Georgia Gov. Brian Kemp is taking a questionable stance against mask wearing in Georgia. On Wednesday night, the Republican leader signed an executive order banning cities and counties from enacting their own mandates concerning the face coverings proven to lessen the risk of coronavirus transmission.
In his new order, Kemp “strongly encourages” residents and the visitors of the state to wear face coverings “as practicable while outside their homes or place of residence” but cuts down efforts by many officials, including Atlanta Mayor Keisha Lance Bottoms, to flatten the curve by mandating masks. The revised orders come amid a surge in coronavirus cases in the state.
Just yesterday, Bottoms tweeted about Atlanta’s need for more supplies to adequately address the growing numbers. “My mother often says, ‘A friend, in need, is a friend indeed. We are grateful to have a friend in @NYGovCumo and the people of NY,” Bottoms said in response to New York Gov. Andrew Cuomo’s announcement that the state would be sending 7,500 test kits, 30,000 pieces of PPE and 1,250 gallons of hand sanitizer to Atlanta by Friday.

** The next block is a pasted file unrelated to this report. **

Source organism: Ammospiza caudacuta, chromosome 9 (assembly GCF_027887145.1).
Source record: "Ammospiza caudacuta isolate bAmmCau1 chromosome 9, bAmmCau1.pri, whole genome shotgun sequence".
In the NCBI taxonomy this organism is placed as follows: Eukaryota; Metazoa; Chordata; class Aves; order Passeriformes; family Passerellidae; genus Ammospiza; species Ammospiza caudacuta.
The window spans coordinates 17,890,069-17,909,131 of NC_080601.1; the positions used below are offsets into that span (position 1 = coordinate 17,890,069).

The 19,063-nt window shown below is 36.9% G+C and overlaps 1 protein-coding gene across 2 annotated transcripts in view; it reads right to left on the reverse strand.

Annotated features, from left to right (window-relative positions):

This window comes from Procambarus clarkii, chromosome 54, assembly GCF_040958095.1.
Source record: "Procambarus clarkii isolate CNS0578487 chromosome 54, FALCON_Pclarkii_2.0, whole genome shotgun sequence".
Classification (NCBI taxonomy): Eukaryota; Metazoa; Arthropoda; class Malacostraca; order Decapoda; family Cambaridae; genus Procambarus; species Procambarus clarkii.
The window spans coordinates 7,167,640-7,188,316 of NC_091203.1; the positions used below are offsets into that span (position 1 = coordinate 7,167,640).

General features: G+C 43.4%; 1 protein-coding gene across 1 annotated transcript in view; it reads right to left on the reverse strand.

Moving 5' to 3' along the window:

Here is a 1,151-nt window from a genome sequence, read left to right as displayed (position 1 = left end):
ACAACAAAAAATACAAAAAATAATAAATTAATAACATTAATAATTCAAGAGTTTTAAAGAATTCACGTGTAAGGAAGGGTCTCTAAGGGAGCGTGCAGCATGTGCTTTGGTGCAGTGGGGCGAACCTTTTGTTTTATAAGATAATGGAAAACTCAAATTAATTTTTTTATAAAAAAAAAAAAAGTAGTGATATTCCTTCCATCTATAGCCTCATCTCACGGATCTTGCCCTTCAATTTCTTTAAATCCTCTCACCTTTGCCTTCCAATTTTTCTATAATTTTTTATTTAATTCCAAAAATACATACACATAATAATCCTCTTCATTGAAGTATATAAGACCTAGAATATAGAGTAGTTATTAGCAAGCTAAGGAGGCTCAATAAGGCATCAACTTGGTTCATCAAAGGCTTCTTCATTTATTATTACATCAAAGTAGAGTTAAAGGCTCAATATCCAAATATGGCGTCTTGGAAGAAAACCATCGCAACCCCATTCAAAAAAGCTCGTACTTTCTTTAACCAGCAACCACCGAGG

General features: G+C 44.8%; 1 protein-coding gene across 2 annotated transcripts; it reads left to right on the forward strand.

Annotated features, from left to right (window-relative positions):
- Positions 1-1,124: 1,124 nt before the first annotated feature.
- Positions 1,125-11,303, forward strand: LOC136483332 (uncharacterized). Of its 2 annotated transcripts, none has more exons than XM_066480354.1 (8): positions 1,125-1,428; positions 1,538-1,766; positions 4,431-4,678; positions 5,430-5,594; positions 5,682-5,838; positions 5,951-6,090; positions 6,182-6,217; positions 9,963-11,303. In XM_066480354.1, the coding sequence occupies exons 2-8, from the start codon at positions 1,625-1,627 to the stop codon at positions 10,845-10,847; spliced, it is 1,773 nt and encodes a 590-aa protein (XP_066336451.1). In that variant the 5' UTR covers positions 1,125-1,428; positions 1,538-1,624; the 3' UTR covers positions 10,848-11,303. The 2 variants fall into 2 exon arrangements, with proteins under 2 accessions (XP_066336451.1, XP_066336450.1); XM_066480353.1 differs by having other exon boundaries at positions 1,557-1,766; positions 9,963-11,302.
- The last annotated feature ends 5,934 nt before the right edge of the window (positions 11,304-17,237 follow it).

Though Bottoms has yet to publicly react to Kemp’s executive order, Savannah Mayor Van Johnson has expressed outrage over the decision to reverse his mask mandate. “It is officially official. Governor Kemp does not give a damn about us,” Johnson wrote on Twitter. “Every man and woman for himself/herself. Ignore the science and survive the best you can. In #Savannah, we will continue to keep the faith and follow the science. Masks will continue to be available!”
Kemp’s approach to the pandemic has been widely criticized for months. In April, Bottoms said she was “perplexed” by Kemp’s calls to reopen the state despite rising cases of COVID-19. Stacey Abrams said it was deeply problematic and his decision-making “dangerously incompetent.”
The close Trump ally was also lambasted for his delayed response with closing schools and businesses. In a headline-making announcement, Kemp admitted on April 1 that he had just learned that people could spread COVID-19 even if they are asymptomatic. The Centers for Disease Control, located in Atlanta, made that information public in February.